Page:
When you get hurt on the job you are entitled to workers compensation benefits that cover the cost of your medical care and provide income replacement while you’re out of work recovering. But what if you have a pre-existing condition that your job makes worse? Can you receive benefits for that too?
As a general rule you can only receive workers comp benefits in Virginia if you suffer an “injury by accident” at work. An “injury by accident” is defined as a sudden, specific event that causes an obvious structural or mechanical change to the body. The mechanical change can be anything from swelling to a broken bone. But if the injury by accident aggravates, accelerates, or exacerbates a pre-existing condition like arthritis, you may be entitled to workers’ comp benefits.
Your Employer Must Take You As It Finds You
If you’ve worked in physical jobs for most of your life, have been involved in past motor vehicle accidents, undergone prior surgeries, or have reached the age of 40, then you likely have some degenerative disc disease or degenerative joint disease. This is also called arthritis.
Under Virginia workers compensation there is no distinction between employees who are 100% healthy when hired and employees who have pre-existing conditions. Your employer must accept your condition when it hires you. If you get hurt on the job your employer cannot avoid liability just because you have prior injuries. An aggravation or worsening of your preexisting condition is covered under workers comp if it is the result of an injury by accident arising out of and in the course of your employment. Worsening caused by repetitive motion, however, is not covered under Virginia workers’ comp.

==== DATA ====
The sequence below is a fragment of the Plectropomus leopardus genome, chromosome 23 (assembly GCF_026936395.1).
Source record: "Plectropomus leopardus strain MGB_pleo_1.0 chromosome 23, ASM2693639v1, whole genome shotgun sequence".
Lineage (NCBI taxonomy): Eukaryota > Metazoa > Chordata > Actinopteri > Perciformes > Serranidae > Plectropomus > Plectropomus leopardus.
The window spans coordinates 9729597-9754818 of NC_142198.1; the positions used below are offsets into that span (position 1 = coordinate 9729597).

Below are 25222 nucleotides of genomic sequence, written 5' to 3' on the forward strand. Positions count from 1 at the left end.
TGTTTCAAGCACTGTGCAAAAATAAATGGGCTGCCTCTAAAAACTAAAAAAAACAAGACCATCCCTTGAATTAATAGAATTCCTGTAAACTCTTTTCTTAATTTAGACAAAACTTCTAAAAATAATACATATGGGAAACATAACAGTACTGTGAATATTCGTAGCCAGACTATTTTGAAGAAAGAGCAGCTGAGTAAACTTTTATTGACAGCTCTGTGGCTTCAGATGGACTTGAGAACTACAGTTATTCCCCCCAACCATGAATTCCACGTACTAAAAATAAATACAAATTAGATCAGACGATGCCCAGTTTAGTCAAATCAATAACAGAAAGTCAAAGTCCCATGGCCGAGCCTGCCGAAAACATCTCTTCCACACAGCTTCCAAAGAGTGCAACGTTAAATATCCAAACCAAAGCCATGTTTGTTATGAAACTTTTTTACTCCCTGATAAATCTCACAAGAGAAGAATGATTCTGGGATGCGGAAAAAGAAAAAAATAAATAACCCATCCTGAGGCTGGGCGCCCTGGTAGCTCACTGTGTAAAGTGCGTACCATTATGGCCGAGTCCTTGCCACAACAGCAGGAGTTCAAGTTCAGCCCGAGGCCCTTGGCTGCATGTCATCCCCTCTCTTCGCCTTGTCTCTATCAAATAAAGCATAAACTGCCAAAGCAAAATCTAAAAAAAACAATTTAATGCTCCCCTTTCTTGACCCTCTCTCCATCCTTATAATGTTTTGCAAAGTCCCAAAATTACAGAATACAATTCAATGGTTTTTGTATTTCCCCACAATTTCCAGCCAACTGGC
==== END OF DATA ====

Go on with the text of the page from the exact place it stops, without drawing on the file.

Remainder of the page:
For example, many construction workers have to undergo back surgery because of the nature of their jobs. If they return to work after surgery, but suffer a new injury by accident while lifting heavy materials or because of a fall from a ladder, they can receive workers comp benefits if the new injury aggravates their old condition. I’ve been able to obtain benefits for several construction workers in this situation over the past few years.
If an aggravation of a pre-existing is covered, why is the insurance company denying my claim for benefits?
Though you may be entitled to workers’ comp for the aggravation of a pre-existing condition, the insurance company may still deny your claim. If your claim has been denied on this basis it is important that you contact an experienced Nassau County workers comp attorney. Your attorney can work with you and your treating physician to develop the evidence and build your case.
Thanks to our friends and contributors from Polsky, Shouldice & Rosen, P.C. for their insight into